"Tribal Fusion": where are we going as a dance community?
This article goes for the "Tribal Fusion" community. I have been thinking about this crisis we're going through, and leave you my thoughts. Thank you for reading, hope you can comment and bring in new perspectives that might inspire us all!
I do not know if you noticed it, but there is on ongoing discussion about the name for our dance style "Tribal Fusion". For a long time, dancers have been feeling uncomfortable with using it the USA and most of them are just naming it as "Fusion Belly Dance". In Europe there are a lot of people still going for Tribal Fusion and the main festivals here and out there still have "Tribal" in their name.
One of the main arguments is that the word "Tribal" is offensive and unrespectful of the communities that have been named as "tribal" by white western privileged societies. I totally understand and relate to this claim. In any case, the word "Tribal" in Tribal Fusion came from the Tribal in "American Tribal Style", an older fusion style that influenced Tribal Fusion in its first steps. The word Tribal in ATS refers to the fact that the dance form is to be danced in a troupe, so tribe goes for a group of people that share a dance language and costume styling, and aesthetics. It is not used to mean it's a Fusion of "Tribal dances" (whatever that might be). In this way, I do not see the use of Tribal here as offensive, even if some people talk about what they do as relating to "tribal" dances or whatever, but that would be just a demonstration of ignorance on what we actually do in Tribal Fusion. The roots are in middle-eastern and North African folklore and classical forms of Belly Dance, and in the mix there are influences from the so-called "dances of the world" such as Classical Indian Dances and Flamenco, as well as Ballet, Contemporary and Urban dance styles. So it's not "Tribal", in terms of being a mix of indigenous dances, at all, since a lot of these dances are codified styles, taught in dance schools or traditional/classical styles. Even the Belly Dance we borrow mostly from is already a fusion style mixed with ballet created in the 20th century, and not a folkloric dance style. And for me that is the issue: "Tribal" does not describe what we do and adds a lot of confusion. Also it might offend people who think we are a bunch of white western ladies playing around dancing indigenous dances of the cultures our ancestors named as being of "tribal" people.
I agree, it would be great to find a new way to describe this amazing fusion form that started in the 90's in the Bay Area, California, USA. What is on the table right now is: "Transnational" suggested by Donna Meija, "Transcultural" suggested by Amy Sigil, and "Folkoric Fusion Bellydance" suggested by Jill Parker, recognized as the main creator of Tribal Fusion (after some days she dropped it but she still says she will not continue using Tribal Fusion to describe her style and she is looking for a new designation).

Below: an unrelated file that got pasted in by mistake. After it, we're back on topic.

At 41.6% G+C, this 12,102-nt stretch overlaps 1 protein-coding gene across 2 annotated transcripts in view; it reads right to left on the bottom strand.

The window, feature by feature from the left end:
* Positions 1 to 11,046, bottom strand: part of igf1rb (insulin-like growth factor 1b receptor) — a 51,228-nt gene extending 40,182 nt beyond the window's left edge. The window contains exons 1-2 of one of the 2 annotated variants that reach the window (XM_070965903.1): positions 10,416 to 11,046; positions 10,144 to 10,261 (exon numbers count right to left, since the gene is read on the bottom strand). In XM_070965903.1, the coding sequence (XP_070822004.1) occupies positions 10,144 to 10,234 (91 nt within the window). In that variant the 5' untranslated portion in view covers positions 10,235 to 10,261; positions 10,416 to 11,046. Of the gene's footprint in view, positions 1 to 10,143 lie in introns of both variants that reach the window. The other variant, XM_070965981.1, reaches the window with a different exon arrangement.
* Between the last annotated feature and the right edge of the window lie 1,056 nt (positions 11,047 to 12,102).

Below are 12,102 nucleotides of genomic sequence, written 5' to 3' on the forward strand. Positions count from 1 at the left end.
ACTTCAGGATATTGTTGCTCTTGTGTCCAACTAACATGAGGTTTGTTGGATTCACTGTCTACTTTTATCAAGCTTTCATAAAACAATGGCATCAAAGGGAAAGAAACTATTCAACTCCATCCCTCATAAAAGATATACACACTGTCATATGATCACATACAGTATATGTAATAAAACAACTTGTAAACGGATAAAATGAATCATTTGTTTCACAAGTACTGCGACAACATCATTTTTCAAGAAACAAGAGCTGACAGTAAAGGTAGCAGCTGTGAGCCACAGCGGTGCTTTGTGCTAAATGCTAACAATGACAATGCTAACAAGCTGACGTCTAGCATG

Transnational for me raises issues such as Tribal, and it's a term for international commerce and industries, doesn't fit a dance style, from my perspective. Transcultural seems better but it is more of an academic term. So I do not know what will happen from here, but it seems that most probably anyone will start adopting their own terms for what they do, and this will separate people, destroy the sense of community that existed and potentially harm us all.
Tribal Fusion is a mess in every way. I use "Fusion & Alternative Belly Dance" already a lot of times not to delve into this mess when I advertise a show, and because my work is so varied that most of the times I am not doing only Tribal Fusion style when I perform. I mix in a lot of stylizations. But when identifying the type of fusion I am teaching in class, if I do not say "Tribal Fusion" the potential students within the Belly Dance community will not know what specific fusion I will be teaching. I usually use Fusion if I am doing one of my rock, blues or jazz fusions, based on music and musical culture and where I am mixing other stylizations and steps from other dances, but if I am teaching what I call a more straightforward Tribal Fusion class I call it that way. How can new students find online what the style is about if everything (videos, pictures and other resources) has Tribal Fusion as a keyword or hashtag? The transition will have to be smooth and we need to find an umbrella that most people can relate to and that creates bridges and not walls between us. For me, I will take a deep breath, continue thinking about this and be attentive to what's going on, trying to contribute in the humble way someone who is not one of the biggest names in the game can contribute.
Love for all of the "Tribal Fusion" passionate souls out there.
Let us be together even when we disagree. Let's keep the sense of tribe alive even if we decide to take the "Tribal" out of the equation for good. Because this sense of community was what made this a global phenomenon and would be a shame to lose it.
Article published originally on my facebook profile and page.